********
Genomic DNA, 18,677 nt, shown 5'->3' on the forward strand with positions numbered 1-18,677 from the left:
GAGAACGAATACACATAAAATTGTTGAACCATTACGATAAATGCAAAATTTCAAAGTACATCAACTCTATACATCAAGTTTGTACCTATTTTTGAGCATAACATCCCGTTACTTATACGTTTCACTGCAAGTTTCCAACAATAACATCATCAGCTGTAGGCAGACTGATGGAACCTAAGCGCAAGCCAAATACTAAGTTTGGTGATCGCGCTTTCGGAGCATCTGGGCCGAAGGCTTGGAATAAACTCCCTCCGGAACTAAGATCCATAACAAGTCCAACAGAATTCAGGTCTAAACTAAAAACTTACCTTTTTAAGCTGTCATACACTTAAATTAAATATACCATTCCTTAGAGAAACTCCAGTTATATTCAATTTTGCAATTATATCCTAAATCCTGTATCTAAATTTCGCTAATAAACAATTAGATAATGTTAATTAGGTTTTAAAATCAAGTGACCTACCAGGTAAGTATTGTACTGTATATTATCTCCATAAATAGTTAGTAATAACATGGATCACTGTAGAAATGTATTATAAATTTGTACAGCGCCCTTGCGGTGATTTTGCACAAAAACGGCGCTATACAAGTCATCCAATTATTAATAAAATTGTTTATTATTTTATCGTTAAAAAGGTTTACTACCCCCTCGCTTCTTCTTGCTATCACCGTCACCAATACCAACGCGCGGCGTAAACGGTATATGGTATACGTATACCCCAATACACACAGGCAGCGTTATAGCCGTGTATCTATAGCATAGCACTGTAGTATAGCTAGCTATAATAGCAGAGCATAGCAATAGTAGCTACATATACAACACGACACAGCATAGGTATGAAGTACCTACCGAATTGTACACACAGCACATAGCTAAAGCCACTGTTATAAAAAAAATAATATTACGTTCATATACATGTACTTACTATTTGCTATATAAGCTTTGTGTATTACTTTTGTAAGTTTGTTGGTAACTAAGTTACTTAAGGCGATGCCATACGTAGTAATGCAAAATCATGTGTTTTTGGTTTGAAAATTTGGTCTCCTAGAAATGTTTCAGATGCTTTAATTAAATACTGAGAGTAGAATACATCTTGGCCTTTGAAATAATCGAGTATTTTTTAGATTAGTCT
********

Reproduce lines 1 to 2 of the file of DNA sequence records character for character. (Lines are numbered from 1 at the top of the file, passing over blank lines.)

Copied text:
Genomic DNA, 18,677 nt, shown 5'->3' on the forward strand with positions numbered 1-18,677 from the left:
GAGAACGAATACACATAAAATTGTTGAACCATTACGATAAATGCAAAATTTCAAAGTACATCAACTCTATACATCAAGTTTGTACCTATTTTTGAGCATAACATCCCGTTACTTATACGTTTCACTGCAAGTTTCCAACAATAACATCATCAGCTGTAGGCAGACTGATGGAACCTAAGCGCAAGCCAAATACTAAGTTTGGTGATCGCGCTTTCGGAGCATCTGGGCCGAAGGCTTGGAATAAACTCCCTCCGGAACTAAGATCCATAACAAGTCCAACAGAATTCAGGTCTAAACTAAAAACTTACCTTTTTAAGCTGTCATACACTTAAATTAAATATACCATTCCTTAGAGAAACTCCAGTTATATTCAATTTTGCAATTATATCCTAAATCCTGTATCTAAATTTCGCTAATAAACAATTAGATAATGTTAATTAGGTTTTAAAATCAAGTGACCTACCAGGTAAGTATTGTACTGTATATTATCTCCATAAATAGTTAGTAATAACATGGATCACTGTAGAAATGTATTATAAATTTGTACAGCGCCCTTGCGGTGATTTTGCACAAAAACGGCGCTATACAAGTCATCCAATTATTAATAAAATTGTTTATTATTTTATCGTTAAAAAGGTTTACTACCCCCTCGCTTCTTCTTGCTATCACCGTCACCAATACCAACGCGCGGCGTAAACGGTATATGGTATACGTATACCCCAATACACACAGGCAGCGTTATAGCCGTGTATCTATAGCATAGCACTGTAGTATAGCTAGCTATAATAGCAGAGCATAGCAATAGTAGCTACATATACAACACGACACAGCATAGGTATGAAGTACCTACCGAATTGTACACACAGCACATAGCTAAAGCCACTGTTATAAAAAAAATAATATTACGTTCATATACATGTACTTACTATTTGCTATATAAGCTTTGTGTATTACTTTTGTAAGTTTGTTGGTAACTAAGTTACTTAAGGCGATGCCATACGTAGTAATGCAAAATCATGTGTTTTTGGTTTGAAAATTTGGTCTCCTAGAAATGTTTCAGATGCTTTAATTAAATACTGAGAGTAGAATACATCTTGGCCTTTGAAATAATCGAGTATTTTTTAGATTAGTCT